The armed groups decided “to combine all of our movements into a single entity, called the Coalition of Patriots for Change or CPC, under a unified command”, they wrote in the statement.
The CPC invited “all other armed groups to join”. They also urged its members to “scrupulously respect the integrity of the civilian population” and to allow vehicles belonging to the United Nations and to humanitarian groups to circulate freely.
The UN mission in the CAR, MINUSCA, said on Friday that its blue helmet forces were on “maximum alert” to prevent armed groups from disrupting the elections.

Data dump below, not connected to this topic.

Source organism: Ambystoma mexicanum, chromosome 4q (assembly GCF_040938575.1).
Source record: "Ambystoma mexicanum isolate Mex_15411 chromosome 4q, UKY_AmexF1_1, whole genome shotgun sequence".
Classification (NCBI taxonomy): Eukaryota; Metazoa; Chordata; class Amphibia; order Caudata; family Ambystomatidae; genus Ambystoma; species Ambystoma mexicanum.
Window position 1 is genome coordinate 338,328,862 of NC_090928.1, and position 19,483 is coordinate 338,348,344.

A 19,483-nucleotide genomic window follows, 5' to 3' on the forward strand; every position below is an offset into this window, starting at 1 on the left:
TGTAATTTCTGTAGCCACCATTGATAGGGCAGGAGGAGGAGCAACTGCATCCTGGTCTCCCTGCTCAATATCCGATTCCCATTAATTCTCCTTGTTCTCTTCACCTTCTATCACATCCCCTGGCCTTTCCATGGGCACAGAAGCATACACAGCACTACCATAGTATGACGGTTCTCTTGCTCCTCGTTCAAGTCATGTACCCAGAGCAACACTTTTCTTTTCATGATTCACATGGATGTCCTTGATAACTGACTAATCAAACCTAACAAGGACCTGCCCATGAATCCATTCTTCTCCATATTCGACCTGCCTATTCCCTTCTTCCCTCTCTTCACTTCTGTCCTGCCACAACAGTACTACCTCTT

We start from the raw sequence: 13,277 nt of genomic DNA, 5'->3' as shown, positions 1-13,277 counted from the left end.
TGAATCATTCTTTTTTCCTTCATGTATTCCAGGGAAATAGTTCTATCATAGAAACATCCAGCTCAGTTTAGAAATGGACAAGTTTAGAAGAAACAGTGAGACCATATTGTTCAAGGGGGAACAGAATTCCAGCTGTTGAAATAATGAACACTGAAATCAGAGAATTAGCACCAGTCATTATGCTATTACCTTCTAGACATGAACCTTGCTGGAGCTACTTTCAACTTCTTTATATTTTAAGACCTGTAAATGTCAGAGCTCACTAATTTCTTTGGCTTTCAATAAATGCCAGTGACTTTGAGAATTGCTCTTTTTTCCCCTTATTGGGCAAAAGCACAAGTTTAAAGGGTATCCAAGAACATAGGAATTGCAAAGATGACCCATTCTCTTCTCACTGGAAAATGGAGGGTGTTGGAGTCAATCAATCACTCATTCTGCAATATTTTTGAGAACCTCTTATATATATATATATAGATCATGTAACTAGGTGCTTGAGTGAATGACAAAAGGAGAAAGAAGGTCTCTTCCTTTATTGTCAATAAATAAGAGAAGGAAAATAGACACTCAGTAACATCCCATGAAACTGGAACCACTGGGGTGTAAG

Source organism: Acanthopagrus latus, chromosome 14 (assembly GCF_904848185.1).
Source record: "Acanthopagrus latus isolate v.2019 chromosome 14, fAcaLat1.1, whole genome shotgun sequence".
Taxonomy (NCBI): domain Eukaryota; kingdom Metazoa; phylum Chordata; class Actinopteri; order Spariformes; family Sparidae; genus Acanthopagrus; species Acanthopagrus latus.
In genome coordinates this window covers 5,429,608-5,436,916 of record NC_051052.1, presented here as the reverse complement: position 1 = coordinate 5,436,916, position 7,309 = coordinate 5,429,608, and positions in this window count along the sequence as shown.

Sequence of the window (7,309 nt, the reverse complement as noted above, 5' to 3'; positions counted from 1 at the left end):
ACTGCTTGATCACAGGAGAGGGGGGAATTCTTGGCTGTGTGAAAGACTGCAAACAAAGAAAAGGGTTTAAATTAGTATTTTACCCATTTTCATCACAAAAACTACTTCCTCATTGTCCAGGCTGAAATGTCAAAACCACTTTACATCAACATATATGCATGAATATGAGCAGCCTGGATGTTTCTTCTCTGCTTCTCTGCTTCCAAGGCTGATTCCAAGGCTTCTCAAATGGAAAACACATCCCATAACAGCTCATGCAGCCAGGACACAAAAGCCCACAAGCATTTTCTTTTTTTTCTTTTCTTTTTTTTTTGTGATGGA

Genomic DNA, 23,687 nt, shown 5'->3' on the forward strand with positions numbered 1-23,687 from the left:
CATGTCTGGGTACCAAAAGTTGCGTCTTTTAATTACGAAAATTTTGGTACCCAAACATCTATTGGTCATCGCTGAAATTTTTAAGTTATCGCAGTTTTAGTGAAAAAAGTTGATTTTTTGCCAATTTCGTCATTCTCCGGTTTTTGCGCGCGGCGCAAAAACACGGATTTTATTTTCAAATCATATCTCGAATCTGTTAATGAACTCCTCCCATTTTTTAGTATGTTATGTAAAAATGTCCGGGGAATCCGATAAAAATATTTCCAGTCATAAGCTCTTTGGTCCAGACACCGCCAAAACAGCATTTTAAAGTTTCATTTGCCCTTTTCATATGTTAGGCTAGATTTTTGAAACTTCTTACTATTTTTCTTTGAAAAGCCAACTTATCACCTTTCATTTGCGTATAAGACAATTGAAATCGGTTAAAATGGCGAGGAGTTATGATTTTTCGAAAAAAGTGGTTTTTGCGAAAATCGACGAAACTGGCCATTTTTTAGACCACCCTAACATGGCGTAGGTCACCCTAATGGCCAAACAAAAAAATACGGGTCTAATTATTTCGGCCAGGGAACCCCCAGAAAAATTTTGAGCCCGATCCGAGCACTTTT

The CAR spiralled into conflict in 2013, when then-president Francois Bozize was overthrown by the Seleka, a rebel coalition drawn largely from the Muslim minority.
The coup triggered a bloodbath between the Seleka and so-called “Anti-balaka” self-defence forces.
France intervened militarily in its former colony and after a transitional period, elections were staged in 2016 and won by president Faustin-Archange Touadera.
Inter-communal fighting has receded in intensity in the last two years, but armed groups hold sway over two-thirds of the country, often fighting over resources.